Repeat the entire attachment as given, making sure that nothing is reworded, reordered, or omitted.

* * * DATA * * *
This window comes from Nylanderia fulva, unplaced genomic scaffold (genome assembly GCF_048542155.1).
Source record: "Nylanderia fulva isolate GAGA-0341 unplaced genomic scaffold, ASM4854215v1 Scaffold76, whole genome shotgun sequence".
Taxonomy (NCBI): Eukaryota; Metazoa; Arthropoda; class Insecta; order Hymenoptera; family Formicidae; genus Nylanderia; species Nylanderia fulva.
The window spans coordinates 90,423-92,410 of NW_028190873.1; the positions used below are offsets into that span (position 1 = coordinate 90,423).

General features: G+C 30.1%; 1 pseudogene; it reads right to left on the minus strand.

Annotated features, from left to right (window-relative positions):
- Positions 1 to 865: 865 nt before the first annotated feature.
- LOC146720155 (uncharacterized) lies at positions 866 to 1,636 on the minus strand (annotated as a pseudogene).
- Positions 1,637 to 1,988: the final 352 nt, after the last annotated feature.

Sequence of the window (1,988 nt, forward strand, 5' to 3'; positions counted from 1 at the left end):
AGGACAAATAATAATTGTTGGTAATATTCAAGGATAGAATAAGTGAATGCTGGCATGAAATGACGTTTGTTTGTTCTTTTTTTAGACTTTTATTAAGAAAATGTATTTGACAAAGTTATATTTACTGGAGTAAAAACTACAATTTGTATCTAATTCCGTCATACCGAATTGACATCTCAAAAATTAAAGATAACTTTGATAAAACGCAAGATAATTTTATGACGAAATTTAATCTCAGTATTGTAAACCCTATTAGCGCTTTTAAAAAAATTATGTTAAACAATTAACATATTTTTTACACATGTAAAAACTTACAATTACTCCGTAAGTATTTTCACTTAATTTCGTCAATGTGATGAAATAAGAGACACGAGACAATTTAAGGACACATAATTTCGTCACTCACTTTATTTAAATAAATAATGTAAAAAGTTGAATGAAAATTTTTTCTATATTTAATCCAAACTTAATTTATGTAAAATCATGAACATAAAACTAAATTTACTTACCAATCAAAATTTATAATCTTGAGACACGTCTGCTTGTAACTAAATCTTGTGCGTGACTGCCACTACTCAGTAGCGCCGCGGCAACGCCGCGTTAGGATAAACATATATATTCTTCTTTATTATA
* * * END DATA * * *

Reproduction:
This window comes from Nylanderia fulva, unplaced genomic scaffold (genome assembly GCF_048542155.1).
Source record: "Nylanderia fulva isolate GAGA-0341 unplaced genomic scaffold, ASM4854215v1 Scaffold76, whole genome shotgun sequence".
Taxonomy (NCBI): Eukaryota; Metazoa; Arthropoda; class Insecta; order Hymenoptera; family Formicidae; genus Nylanderia; species Nylanderia fulva.
The window spans coordinates 90,423-92,410 of NW_028190873.1; the positions used below are offsets into that span (position 1 = coordinate 90,423).

General features: G+C 30.1%; 1 pseudogene; it reads right to left on the minus strand.

Annotated features, from left to right (window-relative positions):
- Positions 1 to 865: 865 nt before the first annotated feature.
- LOC146720155 (uncharacterized) lies at positions 866 to 1,636 on the minus strand (annotated as a pseudogene).
- Positions 1,637 to 1,988: the final 352 nt, after the last annotated feature.

Sequence of the window (1,988 nt, forward strand, 5' to 3'; positions counted from 1 at the left end):
AGGACAAATAATAATTGTTGGTAATATTCAAGGATAGAATAAGTGAATGCTGGCATGAAATGACGTTTGTTTGTTCTTTTTTTAGACTTTTATTAAGAAAATGTATTTGACAAAGTTATATTTACTGGAGTAAAAACTACAATTTGTATCTAATTCCGTCATACCGAATTGACATCTCAAAAATTAAAGATAACTTTGATAAAACGCAAGATAATTTTATGACGAAATTTAATCTCAGTATTGTAAACCCTATTAGCGCTTTTAAAAAAATTATGTTAAACAATTAACATATTTTTTACACATGTAAAAACTTACAATTACTCCGTAAGTATTTTCACTTAATTTCGTCAATGTGATGAAATAAGAGACACGAGACAATTTAAGGACACATAATTTCGTCACTCACTTTATTTAAATAAATAATGTAAAAAGTTGAATGAAAATTTTTTCTATATTTAATCCAAACTTAATTTATGTAAAATCATGAACATAAAACTAAATTTACTTACCAATCAAAATTTATAATCTTGAGACACGTCTGCTTGTAACTAAATCTTGTGCGTGACTGCCACTACTCAGTAGCGCCGCGGCAACGCCGCGTTAGGATAAACATATATATTCTTCTTTATTATA